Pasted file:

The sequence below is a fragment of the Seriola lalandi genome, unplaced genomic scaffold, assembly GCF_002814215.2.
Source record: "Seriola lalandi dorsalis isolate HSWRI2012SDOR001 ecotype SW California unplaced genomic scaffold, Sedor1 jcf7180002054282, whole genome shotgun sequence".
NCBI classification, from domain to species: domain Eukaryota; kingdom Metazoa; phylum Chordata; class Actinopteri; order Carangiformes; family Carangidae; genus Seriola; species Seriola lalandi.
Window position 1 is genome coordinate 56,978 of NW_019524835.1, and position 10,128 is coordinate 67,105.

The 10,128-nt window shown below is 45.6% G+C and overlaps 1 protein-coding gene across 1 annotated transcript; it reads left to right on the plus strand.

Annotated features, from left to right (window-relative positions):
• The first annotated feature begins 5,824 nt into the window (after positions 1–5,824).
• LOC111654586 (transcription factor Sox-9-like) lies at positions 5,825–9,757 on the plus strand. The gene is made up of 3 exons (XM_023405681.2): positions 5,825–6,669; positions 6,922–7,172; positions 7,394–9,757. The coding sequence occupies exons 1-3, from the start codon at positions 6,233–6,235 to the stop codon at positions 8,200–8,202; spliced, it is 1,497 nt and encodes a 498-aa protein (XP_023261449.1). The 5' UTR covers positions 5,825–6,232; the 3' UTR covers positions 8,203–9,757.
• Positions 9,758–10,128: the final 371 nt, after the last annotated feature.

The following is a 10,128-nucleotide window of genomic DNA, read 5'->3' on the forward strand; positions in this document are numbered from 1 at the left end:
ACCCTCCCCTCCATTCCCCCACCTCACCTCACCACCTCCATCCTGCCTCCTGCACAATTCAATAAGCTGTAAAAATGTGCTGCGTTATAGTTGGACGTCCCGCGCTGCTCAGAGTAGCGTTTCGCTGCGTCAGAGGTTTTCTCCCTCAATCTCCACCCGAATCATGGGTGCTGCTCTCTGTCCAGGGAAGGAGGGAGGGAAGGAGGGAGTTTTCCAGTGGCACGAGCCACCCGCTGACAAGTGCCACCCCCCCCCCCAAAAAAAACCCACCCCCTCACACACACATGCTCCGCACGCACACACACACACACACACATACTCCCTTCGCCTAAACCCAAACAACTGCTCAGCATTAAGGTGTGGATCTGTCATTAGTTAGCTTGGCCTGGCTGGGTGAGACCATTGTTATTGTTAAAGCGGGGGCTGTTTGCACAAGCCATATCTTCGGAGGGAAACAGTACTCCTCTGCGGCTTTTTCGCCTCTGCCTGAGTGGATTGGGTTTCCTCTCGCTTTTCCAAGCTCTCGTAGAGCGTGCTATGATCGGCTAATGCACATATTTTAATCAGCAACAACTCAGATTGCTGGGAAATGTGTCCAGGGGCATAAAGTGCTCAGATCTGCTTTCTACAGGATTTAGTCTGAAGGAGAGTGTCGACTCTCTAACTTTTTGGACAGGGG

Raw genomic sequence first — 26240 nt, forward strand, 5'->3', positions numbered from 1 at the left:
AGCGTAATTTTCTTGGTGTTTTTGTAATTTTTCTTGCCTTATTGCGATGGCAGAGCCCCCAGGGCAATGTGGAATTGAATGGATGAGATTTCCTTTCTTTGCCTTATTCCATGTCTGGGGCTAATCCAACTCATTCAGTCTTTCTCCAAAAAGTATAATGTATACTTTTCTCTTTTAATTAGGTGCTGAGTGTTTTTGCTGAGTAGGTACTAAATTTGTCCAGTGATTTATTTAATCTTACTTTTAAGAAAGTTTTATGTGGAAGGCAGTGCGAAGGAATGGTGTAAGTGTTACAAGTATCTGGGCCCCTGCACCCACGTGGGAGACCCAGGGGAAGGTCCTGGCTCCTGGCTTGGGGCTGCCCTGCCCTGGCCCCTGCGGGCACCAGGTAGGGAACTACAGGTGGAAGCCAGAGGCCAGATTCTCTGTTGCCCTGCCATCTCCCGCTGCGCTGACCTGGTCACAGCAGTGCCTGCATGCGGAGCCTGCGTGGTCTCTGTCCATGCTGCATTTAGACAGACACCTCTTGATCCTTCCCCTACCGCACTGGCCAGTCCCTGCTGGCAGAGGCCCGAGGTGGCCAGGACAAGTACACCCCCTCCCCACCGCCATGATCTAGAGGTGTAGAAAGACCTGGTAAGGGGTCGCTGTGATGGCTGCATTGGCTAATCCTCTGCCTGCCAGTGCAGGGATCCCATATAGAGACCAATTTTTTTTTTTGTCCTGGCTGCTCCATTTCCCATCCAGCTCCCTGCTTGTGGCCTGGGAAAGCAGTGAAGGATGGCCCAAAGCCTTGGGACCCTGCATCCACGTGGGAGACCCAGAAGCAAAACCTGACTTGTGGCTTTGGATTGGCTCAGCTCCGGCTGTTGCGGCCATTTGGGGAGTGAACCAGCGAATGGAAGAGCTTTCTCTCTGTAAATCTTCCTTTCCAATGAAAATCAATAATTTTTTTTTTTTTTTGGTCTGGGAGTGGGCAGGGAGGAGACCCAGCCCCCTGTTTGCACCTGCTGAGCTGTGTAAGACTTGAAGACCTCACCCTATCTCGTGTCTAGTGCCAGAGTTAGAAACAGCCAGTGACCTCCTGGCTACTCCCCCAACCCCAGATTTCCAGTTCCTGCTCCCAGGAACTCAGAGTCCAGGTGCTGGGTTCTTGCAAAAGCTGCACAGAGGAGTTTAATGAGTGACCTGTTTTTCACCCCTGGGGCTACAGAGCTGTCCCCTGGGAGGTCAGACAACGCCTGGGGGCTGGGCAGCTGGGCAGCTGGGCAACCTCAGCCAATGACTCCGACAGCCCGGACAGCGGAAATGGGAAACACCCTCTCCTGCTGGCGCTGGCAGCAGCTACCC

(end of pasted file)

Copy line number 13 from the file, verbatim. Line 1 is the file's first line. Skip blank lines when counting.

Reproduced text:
AGCGTAATTTTCTTGGTGTTTTTGTAATTTTTCTTGCCTTATTGCGATGGCAGAGCCCCCAGGGCAATGTGGAATTGAATGGATGAGATTTCCTTTCTTTGCCTTATTCCATGTCTGGGGCTAATCCAACTCATTCAGTCTTTCTCCAAAAAGTATAATGTATACTTTTCTCTTTTAATTAGGTGCTGAGTGTTTTTGCTGAGTAGGTACTAAATTTGTCCAGTGATTTATTTAATCTTACTTTTAAGAAAGTTTTATGTGGAAGGCAGTGCGAAGGAATGGTGTAAGTGTTACAAGTATCTGGGCCCCTGCACCCACGTGGGAGACCCAGGGGAAGGTCCTGGCTCCTGGCTTGGGGCTGCCCTGCCCTGGCCCCTGCGGGCACCAGGTAGGGAACTACAGGTGGAAGCCAGAGGCCAGATTCTCTGTTGCCCTGCCATCTCCCGCTGCGCTGACCTGGTCACAGCAGTGCCTGCATGCGGAGCCTGCGTGGTCTCTGTCCATGCTGCATTTAGACAGACACCTCTTGATCCTTCCCCTACCGCACTGGCCAGTCCCTGCTGGCAGAGGCCCGAGGTGGCCAGGACAAGTACACCCCCTCCCCACCGCCATGATCTAGAGGTGTAGAAAGACCTGGTAAGGGGTCGCTGTGATGGCTGCATTGGCTAATCCTCTGCCTGCCAGTGCAGGGATCCCATATAGAGACCAATTTTTTTTTTTGTCCTGGCTGCTCCATTTCCCATCCAGCTCCCTGCTTGTGGCCTGGGAAAGCAGTGAAGGATGGCCCAAAGCCTTGGGACCCTGCATCCACGTGGGAGACCCAGAAGCAAAACCTGACTTGTGGCTTTGGATTGGCTCAGCTCCGGCTGTTGCGGCCATTTGGGGAGTGAACCAGCGAATGGAAGAGCTTTCTCTCTGTAAATCTTCCTTTCCAATGAAAATCAATAATTTTTTTTTTTTTTTGGTCTGGGAGTGGGCAGGGAGGAGACCCAGCCCCCTGTTTGCACCTGCTGAGCTGTGTAAGACTTGAAGACCTCACCCTATCTCGTGTCTAGTGCCAGAGTTAGAAACAGCCAGTGACCTCCTGGCTACTCCCCCAACCCCAGATTTCCAGTTCCTGCTCCCAGGAACTCAGAGTCCAGGTGCTGGGTTCTTGCAAAAGCTGCACAGAGGAGTTTAATGAGTGACCTGTTTTTCACCCCTGGGGCTACAGAGCTGTCCCCTGGGAGGTCAGACAACGCCTGGGGGCTGGGCAGCTGGGCAGCTGGGCAACCTCAGCCAATGACTCCGACAGCCCGGACAGCGGAAATGGGAAACACCCTCTCCTGCTGGCGCTGGCAGCAGCTACCC